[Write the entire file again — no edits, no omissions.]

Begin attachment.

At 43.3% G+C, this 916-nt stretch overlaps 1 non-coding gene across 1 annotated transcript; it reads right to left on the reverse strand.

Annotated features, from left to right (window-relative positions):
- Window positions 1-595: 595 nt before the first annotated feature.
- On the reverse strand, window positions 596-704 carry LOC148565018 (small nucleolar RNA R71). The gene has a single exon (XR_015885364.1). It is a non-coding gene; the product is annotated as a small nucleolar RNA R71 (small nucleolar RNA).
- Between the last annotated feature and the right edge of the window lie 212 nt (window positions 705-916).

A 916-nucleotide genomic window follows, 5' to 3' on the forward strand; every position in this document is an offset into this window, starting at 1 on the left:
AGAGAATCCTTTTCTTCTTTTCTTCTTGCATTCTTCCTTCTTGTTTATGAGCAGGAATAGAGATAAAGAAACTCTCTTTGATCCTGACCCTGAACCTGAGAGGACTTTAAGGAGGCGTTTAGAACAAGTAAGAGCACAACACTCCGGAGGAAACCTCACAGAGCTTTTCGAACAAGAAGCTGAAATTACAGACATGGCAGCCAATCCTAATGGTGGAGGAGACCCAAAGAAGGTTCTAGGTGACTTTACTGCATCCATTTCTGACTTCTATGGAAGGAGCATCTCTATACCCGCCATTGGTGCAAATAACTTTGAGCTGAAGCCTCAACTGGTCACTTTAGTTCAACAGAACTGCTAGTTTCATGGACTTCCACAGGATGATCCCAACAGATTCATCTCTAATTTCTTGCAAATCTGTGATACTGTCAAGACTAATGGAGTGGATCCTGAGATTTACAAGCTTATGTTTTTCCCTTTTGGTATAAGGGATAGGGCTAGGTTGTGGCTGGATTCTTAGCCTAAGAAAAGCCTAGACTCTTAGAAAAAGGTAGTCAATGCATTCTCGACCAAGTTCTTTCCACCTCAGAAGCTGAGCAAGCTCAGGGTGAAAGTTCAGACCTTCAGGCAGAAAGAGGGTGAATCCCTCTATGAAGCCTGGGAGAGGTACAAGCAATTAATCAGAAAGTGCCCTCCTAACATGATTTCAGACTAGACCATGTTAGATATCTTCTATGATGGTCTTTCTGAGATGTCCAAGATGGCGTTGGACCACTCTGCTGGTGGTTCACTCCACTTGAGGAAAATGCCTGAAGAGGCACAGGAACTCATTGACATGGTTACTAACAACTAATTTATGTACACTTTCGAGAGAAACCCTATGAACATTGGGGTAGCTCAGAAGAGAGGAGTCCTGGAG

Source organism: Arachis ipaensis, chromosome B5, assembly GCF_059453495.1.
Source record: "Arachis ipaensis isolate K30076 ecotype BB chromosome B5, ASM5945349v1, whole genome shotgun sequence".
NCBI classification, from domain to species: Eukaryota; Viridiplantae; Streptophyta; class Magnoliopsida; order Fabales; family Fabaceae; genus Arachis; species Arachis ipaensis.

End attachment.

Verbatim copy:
At 43.3% G+C, this 916-nt stretch overlaps 1 non-coding gene across 1 annotated transcript; it reads right to left on the reverse strand.

Annotated features, from left to right (window-relative positions):
- Window positions 1-595: 595 nt before the first annotated feature.
- On the reverse strand, window positions 596-704 carry LOC148565018 (small nucleolar RNA R71). The gene has a single exon (XR_015885364.1). It is a non-coding gene; the product is annotated as a small nucleolar RNA R71 (small nucleolar RNA).
- Between the last annotated feature and the right edge of the window lie 212 nt (window positions 705-916).

A 916-nucleotide genomic window follows, 5' to 3' on the forward strand; every position in this document is an offset into this window, starting at 1 on the left:
AGAGAATCCTTTTCTTCTTTTCTTCTTGCATTCTTCCTTCTTGTTTATGAGCAGGAATAGAGATAAAGAAACTCTCTTTGATCCTGACCCTGAACCTGAGAGGACTTTAAGGAGGCGTTTAGAACAAGTAAGAGCACAACACTCCGGAGGAAACCTCACAGAGCTTTTCGAACAAGAAGCTGAAATTACAGACATGGCAGCCAATCCTAATGGTGGAGGAGACCCAAAGAAGGTTCTAGGTGACTTTACTGCATCCATTTCTGACTTCTATGGAAGGAGCATCTCTATACCCGCCATTGGTGCAAATAACTTTGAGCTGAAGCCTCAACTGGTCACTTTAGTTCAACAGAACTGCTAGTTTCATGGACTTCCACAGGATGATCCCAACAGATTCATCTCTAATTTCTTGCAAATCTGTGATACTGTCAAGACTAATGGAGTGGATCCTGAGATTTACAAGCTTATGTTTTTCCCTTTTGGTATAAGGGATAGGGCTAGGTTGTGGCTGGATTCTTAGCCTAAGAAAAGCCTAGACTCTTAGAAAAAGGTAGTCAATGCATTCTCGACCAAGTTCTTTCCACCTCAGAAGCTGAGCAAGCTCAGGGTGAAAGTTCAGACCTTCAGGCAGAAAGAGGGTGAATCCCTCTATGAAGCCTGGGAGAGGTACAAGCAATTAATCAGAAAGTGCCCTCCTAACATGATTTCAGACTAGACCATGTTAGATATCTTCTATGATGGTCTTTCTGAGATGTCCAAGATGGCGTTGGACCACTCTGCTGGTGGTTCACTCCACTTGAGGAAAATGCCTGAAGAGGCACAGGAACTCATTGACATGGTTACTAACAACTAATTTATGTACACTTTCGAGAGAAACCCTATGAACATTGGGGTAGCTCAGAAGAGAGGAGTCCTGGAG

Source organism: Arachis ipaensis, chromosome B5, assembly GCF_059453495.1.
Source record: "Arachis ipaensis isolate K30076 ecotype BB chromosome B5, ASM5945349v1, whole genome shotgun sequence".
NCBI classification, from domain to species: Eukaryota; Viridiplantae; Streptophyta; class Magnoliopsida; order Fabales; family Fabaceae; genus Arachis; species Arachis ipaensis.